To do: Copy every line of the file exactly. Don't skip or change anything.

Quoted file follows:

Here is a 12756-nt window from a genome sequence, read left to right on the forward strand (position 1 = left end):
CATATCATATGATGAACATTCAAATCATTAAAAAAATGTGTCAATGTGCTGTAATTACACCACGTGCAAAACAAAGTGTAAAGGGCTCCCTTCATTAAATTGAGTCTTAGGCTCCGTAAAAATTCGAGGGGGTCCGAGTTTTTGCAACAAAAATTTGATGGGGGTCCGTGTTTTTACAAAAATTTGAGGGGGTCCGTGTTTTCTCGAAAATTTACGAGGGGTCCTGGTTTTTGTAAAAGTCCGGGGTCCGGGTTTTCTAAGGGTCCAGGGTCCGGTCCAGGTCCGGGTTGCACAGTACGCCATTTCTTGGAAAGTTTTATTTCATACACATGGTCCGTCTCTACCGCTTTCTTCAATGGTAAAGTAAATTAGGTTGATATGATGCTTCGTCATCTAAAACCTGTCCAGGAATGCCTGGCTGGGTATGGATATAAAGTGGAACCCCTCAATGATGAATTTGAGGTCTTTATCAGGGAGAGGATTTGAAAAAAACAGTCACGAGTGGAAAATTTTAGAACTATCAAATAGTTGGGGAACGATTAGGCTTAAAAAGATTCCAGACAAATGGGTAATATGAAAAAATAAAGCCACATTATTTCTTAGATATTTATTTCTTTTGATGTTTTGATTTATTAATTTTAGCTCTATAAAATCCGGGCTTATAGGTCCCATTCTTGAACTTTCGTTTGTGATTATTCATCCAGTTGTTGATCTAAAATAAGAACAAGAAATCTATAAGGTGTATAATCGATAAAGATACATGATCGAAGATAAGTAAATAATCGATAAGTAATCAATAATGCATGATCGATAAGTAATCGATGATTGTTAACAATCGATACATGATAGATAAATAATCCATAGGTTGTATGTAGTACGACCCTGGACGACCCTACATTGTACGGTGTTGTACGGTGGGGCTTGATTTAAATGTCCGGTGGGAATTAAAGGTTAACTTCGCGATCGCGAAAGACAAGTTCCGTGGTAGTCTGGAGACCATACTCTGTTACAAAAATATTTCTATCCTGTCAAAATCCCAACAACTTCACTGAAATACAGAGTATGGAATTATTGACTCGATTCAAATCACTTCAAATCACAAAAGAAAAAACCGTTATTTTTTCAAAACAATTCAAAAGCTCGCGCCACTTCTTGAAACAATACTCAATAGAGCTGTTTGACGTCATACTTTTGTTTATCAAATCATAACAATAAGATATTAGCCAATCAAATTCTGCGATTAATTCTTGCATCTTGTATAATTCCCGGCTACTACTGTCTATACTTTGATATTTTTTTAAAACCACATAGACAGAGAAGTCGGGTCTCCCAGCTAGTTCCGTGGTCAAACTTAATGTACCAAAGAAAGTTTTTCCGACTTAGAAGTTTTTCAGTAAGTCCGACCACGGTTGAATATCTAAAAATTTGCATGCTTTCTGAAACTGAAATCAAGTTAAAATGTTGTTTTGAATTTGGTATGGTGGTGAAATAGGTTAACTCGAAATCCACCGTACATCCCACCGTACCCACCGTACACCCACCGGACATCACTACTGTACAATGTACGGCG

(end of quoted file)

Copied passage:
Here is a 12756-nt window from a genome sequence, read left to right on the forward strand (position 1 = left end):
CATATCATATGATGAACATTCAAATCATTAAAAAAATGTGTCAATGTGCTGTAATTACACCACGTGCAAAACAAAGTGTAAAGGGCTCCCTTCATTAAATTGAGTCTTAGGCTCCGTAAAAATTCGAGGGGGTCCGAGTTTTTGCAACAAAAATTTGATGGGGGTCCGTGTTTTTACAAAAATTTGAGGGGGTCCGTGTTTTCTCGAAAATTTACGAGGGGTCCTGGTTTTTGTAAAAGTCCGGGGTCCGGGTTTTCTAAGGGTCCAGGGTCCGGTCCAGGTCCGGGTTGCACAGTACGCCATTTCTTGGAAAGTTTTATTTCATACACATGGTCCGTCTCTACCGCTTTCTTCAATGGTAAAGTAAATTAGGTTGATATGATGCTTCGTCATCTAAAACCTGTCCAGGAATGCCTGGCTGGGTATGGATATAAAGTGGAACCCCTCAATGATGAATTTGAGGTCTTTATCAGGGAGAGGATTTGAAAAAAACAGTCACGAGTGGAAAATTTTAGAACTATCAAATAGTTGGGGAACGATTAGGCTTAAAAAGATTCCAGACAAATGGGTAATATGAAAAAATAAAGCCACATTATTTCTTAGATATTTATTTCTTTTGATGTTTTGATTTATTAATTTTAGCTCTATAAAATCCGGGCTTATAGGTCCCATTCTTGAACTTTCGTTTGTGATTATTCATCCAGTTGTTGATCTAAAATAAGAACAAGAAATCTATAAGGTGTATAATCGATAAAGATACATGATCGAAGATAAGTAAATAATCGATAAGTAATCAATAATGCATGATCGATAAGTAATCGATGATTGTTAACAATCGATACATGATAGATAAATAATCCATAGGTTGTATGTAGTACGACCCTGGACGACCCTACATTGTACGGTGTTGTACGGTGGGGCTTGATTTAAATGTCCGGTGGGAATTAAAGGTTAACTTCGCGATCGCGAAAGACAAGTTCCGTGGTAGTCTGGAGACCATACTCTGTTACAAAAATATTTCTATCCTGTCAAAATCCCAACAACTTCACTGAAATACAGAGTATGGAATTATTGACTCGATTCAAATCACTTCAAATCACAAAAGAAAAAACCGTTATTTTTTCAAAACAATTCAAAAGCTCGCGCCACTTCTTGAAACAATACTCAATAGAGCTGTTTGACGTCATACTTTTGTTTATCAAATCATAACAATAAGATATTAGCCAATCAAATTCTGCGATTAATTCTTGCATCTTGTATAATTCCCGGCTACTACTGTCTATACTTTGATATTTTTTTAAAACCACATAGACAGAGAAGTCGGGTCTCCCAGCTAGTTCCGTGGTCAAACTTAATGTACCAAAGAAAGTTTTTCCGACTTAGAAGTTTTTCAGTAAGTCCGACCACGGTTGAATATCTAAAAATTTGCATGCTTTCTGAAACTGAAATCAAGTTAAAATGTTGTTTTGAATTTGGTATGGTGGTGAAATAGGTTAACTCGAAATCCACCGTACATCCCACCGTACCCACCGTACACCCACCGGACATCACTACTGTACAATGTACGGCG